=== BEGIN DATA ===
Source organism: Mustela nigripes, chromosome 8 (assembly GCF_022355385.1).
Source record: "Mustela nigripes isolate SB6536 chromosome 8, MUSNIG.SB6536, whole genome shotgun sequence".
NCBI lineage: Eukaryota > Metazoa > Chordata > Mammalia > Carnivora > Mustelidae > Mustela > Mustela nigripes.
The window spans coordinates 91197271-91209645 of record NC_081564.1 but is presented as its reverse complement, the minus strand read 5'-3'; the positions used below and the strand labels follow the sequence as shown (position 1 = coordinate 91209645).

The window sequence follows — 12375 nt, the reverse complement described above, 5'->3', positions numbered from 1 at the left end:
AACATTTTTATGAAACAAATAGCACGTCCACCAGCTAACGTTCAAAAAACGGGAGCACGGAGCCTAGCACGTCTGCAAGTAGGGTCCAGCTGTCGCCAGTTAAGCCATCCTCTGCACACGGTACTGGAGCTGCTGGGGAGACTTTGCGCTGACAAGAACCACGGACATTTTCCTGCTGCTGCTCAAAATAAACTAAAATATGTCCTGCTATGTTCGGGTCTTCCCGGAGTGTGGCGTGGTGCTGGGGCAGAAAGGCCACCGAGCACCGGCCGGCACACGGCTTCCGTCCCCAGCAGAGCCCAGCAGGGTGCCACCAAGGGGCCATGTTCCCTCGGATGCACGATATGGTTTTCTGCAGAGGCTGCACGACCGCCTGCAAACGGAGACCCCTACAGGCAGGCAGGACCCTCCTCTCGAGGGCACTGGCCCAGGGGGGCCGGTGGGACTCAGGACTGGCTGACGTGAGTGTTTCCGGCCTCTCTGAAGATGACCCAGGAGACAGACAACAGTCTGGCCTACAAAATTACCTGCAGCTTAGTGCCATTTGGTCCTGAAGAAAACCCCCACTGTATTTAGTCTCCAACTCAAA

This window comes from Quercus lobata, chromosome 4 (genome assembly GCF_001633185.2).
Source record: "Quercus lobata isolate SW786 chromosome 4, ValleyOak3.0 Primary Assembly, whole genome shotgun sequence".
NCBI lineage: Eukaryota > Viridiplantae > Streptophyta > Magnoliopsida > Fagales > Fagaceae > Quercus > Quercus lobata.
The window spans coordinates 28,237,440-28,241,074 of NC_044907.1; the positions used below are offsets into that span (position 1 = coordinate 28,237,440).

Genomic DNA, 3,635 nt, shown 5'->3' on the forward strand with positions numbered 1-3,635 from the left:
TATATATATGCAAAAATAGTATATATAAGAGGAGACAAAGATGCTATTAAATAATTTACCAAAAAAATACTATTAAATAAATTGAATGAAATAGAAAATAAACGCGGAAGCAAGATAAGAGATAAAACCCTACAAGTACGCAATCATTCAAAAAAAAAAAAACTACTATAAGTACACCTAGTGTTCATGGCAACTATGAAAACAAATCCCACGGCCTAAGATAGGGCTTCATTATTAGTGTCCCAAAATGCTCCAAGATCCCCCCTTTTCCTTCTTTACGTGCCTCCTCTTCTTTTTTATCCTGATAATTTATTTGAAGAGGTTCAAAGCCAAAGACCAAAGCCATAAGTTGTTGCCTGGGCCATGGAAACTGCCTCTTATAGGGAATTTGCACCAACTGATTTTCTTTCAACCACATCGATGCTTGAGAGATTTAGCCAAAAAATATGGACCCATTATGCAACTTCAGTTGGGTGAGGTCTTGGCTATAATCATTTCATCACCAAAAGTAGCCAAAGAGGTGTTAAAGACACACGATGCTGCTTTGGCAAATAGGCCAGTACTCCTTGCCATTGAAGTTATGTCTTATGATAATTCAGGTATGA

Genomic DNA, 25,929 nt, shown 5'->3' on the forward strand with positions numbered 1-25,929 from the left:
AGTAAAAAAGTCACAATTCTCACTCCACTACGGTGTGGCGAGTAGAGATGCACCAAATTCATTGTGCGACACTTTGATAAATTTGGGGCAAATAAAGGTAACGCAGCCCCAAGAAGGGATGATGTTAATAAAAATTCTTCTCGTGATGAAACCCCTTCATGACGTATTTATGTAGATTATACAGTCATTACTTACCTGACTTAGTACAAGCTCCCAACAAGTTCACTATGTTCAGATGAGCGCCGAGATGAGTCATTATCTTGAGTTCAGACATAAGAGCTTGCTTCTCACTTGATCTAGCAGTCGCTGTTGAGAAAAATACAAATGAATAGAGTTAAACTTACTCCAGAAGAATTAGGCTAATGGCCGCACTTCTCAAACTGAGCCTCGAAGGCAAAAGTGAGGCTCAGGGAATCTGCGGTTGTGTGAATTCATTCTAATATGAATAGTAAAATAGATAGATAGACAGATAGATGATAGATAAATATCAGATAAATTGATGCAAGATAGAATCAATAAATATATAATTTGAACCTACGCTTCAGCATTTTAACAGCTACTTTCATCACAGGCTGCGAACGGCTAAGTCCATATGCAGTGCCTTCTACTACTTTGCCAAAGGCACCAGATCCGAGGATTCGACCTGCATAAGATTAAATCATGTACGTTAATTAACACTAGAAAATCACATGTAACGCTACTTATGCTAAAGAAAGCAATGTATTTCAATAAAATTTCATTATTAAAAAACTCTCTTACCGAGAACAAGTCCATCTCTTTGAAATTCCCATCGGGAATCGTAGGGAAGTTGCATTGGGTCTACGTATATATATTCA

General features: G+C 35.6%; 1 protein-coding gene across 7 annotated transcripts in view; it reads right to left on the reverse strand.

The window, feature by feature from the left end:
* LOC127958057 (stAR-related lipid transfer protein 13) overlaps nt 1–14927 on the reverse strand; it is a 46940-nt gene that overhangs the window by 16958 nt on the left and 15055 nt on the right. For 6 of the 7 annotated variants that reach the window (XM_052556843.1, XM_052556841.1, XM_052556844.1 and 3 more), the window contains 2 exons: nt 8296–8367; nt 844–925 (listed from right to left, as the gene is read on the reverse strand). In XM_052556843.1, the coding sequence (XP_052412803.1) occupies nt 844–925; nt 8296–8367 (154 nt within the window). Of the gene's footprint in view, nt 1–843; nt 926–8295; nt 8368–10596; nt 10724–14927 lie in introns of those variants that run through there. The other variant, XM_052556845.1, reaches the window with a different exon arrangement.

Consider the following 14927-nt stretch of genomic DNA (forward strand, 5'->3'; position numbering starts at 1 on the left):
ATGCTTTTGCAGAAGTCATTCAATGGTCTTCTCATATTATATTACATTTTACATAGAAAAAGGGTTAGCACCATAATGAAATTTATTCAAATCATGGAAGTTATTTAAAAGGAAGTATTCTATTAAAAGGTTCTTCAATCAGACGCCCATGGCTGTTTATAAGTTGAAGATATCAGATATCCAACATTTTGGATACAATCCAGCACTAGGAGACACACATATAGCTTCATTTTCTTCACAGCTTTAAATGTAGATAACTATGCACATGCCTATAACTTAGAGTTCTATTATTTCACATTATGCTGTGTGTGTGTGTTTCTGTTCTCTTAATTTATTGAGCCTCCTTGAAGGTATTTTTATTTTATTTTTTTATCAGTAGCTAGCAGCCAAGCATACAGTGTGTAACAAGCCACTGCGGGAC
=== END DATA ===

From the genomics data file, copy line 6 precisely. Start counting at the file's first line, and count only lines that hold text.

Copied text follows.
AACATTTTTATGAAACAAATAGCACGTCCACCAGCTAACGTTCAAAAAACGGGAGCACGGAGCCTAGCACGTCTGCAAGTAGGGTCCAGCTGTCGCCAGTTAAGCCATCCTCTGCACACGGTACTGGAGCTGCTGGGGAGACTTTGCGCTGACAAGAACCACGGACATTTTCCTGCTGCTGCTCAAAATAAACTAAAATATGTCCTGCTATGTTCGGGTCTTCCCGGAGTGTGGCGTGGTGCTGGGGCAGAAAGGCCACCGAGCACCGGCCGGCACACGGCTTCCGTCCCCAGCAGAGCCCAGCAGGGTGCCACCAAGGGGCCATGTTCCCTCGGATGCACGATATGGTTTTCTGCAGAGGCTGCACGACCGCCTGCAAACGGAGACCCCTACAGGCAGGCAGGACCCTCCTCTCGAGGGCACTGGCCCAGGGGGGCCGGTGGGACTCAGGACTGGCTGACGTGAGTGTTTCCGGCCTCTCTGAAGATGACCCAGGAGACAGACAACAGTCTGGCCTACAAAATTACCTGCAGCTTAGTGCCATTTGGTCCTGAAGAAAACCCCCACTGTATTTAGTCTCCAACTCAAA